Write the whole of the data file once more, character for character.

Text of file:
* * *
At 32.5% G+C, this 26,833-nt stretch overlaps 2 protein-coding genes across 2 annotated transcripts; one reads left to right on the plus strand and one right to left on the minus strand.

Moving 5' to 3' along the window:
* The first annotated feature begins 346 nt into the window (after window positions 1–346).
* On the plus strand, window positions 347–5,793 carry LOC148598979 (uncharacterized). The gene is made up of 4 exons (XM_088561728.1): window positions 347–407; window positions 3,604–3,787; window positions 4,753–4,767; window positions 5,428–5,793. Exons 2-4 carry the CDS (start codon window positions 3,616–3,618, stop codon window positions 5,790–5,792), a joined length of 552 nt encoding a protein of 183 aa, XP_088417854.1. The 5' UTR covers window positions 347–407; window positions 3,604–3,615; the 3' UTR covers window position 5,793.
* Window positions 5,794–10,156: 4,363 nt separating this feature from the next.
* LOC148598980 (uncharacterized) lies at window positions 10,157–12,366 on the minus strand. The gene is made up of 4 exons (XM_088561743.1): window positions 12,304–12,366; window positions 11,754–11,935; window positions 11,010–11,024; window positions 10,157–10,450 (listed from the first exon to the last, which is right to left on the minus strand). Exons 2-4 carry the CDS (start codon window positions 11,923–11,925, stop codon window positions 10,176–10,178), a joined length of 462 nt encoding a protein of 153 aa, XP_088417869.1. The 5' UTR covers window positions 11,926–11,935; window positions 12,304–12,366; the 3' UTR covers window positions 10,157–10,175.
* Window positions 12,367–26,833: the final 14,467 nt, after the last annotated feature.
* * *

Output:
At 32.5% G+C, this 26,833-nt stretch overlaps 2 protein-coding genes across 2 annotated transcripts; one reads left to right on the plus strand and one right to left on the minus strand.

Moving 5' to 3' along the window:
* The first annotated feature begins 346 nt into the window (after window positions 1–346).
* On the plus strand, window positions 347–5,793 carry LOC148598979 (uncharacterized). The gene is made up of 4 exons (XM_088561728.1): window positions 347–407; window positions 3,604–3,787; window positions 4,753–4,767; window positions 5,428–5,793. Exons 2-4 carry the CDS (start codon window positions 3,616–3,618, stop codon window positions 5,790–5,792), a joined length of 552 nt encoding a protein of 183 aa, XP_088417854.1. The 5' UTR covers window positions 347–407; window positions 3,604–3,615; the 3' UTR covers window position 5,793.
* Window positions 5,794–10,156: 4,363 nt separating this feature from the next.
* LOC148598980 (uncharacterized) lies at window positions 10,157–12,366 on the minus strand. The gene is made up of 4 exons (XM_088561743.1): window positions 12,304–12,366; window positions 11,754–11,935; window positions 11,010–11,024; window positions 10,157–10,450 (listed from the first exon to the last, which is right to left on the minus strand). Exons 2-4 carry the CDS (start codon window positions 11,923–11,925, stop codon window positions 10,176–10,178), a joined length of 462 nt encoding a protein of 153 aa, XP_088417869.1. The 5' UTR covers window positions 11,926–11,935; window positions 12,304–12,366; the 3' UTR covers window positions 10,157–10,175.
* Window positions 12,367–26,833: the final 14,467 nt, after the last annotated feature.